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    @StephenC, yep, that's the point -- the OP was looking for how the default value for the property gets set in the absence of setting it yourself (via the -Djava.io.tmpdir command line option to the JVM), and if that default value is affected at all by an environment value. As people had observed, on Windows it is affected by the TMP environment variable, but it was unclear if there was some unknown variable for other OSes. It looks like there isn't, at least given what we know about OpenJDK. – delfuego Dec 18 '09 at 3:16
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    Nice answer, but on Windows GetTempPath() is not affected just by the TMP environment variable: msdn.microsoft.com/en-us/library/aa364992%28VS.85%29.aspx – Dan Berindei May 29 '12 at 15:12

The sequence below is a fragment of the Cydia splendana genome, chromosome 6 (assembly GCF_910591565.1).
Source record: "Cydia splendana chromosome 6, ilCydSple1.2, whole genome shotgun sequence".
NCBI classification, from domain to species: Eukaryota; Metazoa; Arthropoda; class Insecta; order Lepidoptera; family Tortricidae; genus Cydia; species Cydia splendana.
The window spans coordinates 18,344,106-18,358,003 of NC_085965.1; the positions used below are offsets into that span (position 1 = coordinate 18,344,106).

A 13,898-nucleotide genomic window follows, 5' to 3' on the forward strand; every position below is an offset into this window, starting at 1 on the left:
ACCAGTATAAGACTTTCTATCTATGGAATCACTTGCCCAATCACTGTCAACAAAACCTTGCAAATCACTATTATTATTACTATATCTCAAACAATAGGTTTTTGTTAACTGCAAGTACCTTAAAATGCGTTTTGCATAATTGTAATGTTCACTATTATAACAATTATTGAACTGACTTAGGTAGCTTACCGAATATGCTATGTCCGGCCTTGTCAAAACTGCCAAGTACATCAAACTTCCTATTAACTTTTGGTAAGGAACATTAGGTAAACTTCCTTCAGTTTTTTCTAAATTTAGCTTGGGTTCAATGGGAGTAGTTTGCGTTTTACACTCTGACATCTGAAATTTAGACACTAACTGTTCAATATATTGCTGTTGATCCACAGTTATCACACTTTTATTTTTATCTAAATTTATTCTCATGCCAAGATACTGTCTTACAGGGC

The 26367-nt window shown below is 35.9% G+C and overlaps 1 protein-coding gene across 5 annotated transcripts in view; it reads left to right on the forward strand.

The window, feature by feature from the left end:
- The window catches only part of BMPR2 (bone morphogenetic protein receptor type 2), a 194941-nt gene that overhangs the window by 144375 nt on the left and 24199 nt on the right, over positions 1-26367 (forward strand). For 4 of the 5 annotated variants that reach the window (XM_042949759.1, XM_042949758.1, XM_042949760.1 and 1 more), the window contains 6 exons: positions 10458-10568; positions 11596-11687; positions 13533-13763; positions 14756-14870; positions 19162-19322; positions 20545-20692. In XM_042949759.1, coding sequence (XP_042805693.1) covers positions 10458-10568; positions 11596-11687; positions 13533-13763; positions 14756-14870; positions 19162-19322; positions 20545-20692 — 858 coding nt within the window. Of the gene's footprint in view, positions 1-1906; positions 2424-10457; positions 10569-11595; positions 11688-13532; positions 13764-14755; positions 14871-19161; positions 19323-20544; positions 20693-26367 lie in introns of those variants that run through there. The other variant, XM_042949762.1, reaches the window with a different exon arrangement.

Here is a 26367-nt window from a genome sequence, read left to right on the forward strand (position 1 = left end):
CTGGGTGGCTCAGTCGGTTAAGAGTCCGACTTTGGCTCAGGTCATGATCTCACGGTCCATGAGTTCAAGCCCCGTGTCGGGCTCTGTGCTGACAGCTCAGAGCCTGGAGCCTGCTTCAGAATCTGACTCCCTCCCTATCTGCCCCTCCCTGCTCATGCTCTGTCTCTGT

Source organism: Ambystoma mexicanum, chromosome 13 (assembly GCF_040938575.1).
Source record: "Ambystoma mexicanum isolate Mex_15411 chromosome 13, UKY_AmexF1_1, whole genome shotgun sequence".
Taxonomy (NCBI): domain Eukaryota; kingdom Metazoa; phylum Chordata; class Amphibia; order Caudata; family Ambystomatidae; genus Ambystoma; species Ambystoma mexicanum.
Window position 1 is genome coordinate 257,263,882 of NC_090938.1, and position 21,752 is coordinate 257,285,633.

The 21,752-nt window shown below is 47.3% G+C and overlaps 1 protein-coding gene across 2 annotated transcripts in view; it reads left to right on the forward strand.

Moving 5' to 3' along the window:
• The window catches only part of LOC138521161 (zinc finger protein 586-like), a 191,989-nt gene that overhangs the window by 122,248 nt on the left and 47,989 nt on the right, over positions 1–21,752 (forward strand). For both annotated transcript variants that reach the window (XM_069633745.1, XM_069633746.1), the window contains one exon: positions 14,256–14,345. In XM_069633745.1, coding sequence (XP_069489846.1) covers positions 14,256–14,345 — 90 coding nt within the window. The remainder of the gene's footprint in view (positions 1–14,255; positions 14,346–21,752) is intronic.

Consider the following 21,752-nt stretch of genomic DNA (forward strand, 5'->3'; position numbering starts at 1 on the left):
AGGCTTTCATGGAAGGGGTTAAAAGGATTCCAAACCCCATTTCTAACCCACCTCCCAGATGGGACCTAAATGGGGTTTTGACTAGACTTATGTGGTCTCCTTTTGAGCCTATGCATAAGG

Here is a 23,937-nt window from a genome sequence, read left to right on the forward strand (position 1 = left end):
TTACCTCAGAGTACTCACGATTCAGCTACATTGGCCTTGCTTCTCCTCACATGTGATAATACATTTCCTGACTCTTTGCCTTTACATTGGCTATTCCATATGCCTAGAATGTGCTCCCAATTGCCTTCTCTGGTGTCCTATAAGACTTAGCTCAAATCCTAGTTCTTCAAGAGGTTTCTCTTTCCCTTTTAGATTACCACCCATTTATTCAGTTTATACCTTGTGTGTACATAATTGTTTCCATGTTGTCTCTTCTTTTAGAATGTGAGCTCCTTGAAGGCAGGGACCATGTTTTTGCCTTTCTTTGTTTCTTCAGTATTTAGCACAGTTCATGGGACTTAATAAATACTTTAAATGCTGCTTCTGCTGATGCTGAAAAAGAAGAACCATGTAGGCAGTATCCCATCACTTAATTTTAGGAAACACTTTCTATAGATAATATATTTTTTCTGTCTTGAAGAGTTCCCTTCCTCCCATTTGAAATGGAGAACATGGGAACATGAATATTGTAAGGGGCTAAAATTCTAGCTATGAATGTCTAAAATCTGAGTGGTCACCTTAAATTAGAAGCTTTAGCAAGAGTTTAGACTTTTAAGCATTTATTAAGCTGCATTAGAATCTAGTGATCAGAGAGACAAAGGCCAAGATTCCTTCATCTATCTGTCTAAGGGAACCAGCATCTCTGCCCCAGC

• I've seen that on Solaris Sun JDK the value is /var/tmp/ (with leading slash), there is even bug#4391434 for that. And for Mac OS and Linux it is /tmp — what a mess! – dma_k May 30 '12 at 9:33
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    @Znik does work with oracle-java8-jdk=8u102 (linux) – Alex Sep 1 '16 at 21:05
96

According to the java.io.File Java Docs

The default temporary-file directory is specified by the system property java.io.tmpdir. On UNIX systems the default value of this property is typically "/tmp" or "/var/tmp"; on Microsoft Windows systems it is typically "c:\temp". A different value may be given to this system property when the Java virtual machine is invoked, but programmatic changes to this property are not guaranteed to have any effect upon the the temporary directory used by this method.

To specify the java.io.tmpdir System property, you can invoke the JVM as follows:

java -Djava.io.tmpdir=/path/to/tmpdir

By default this value should come from the TMP environment variable on Windows systems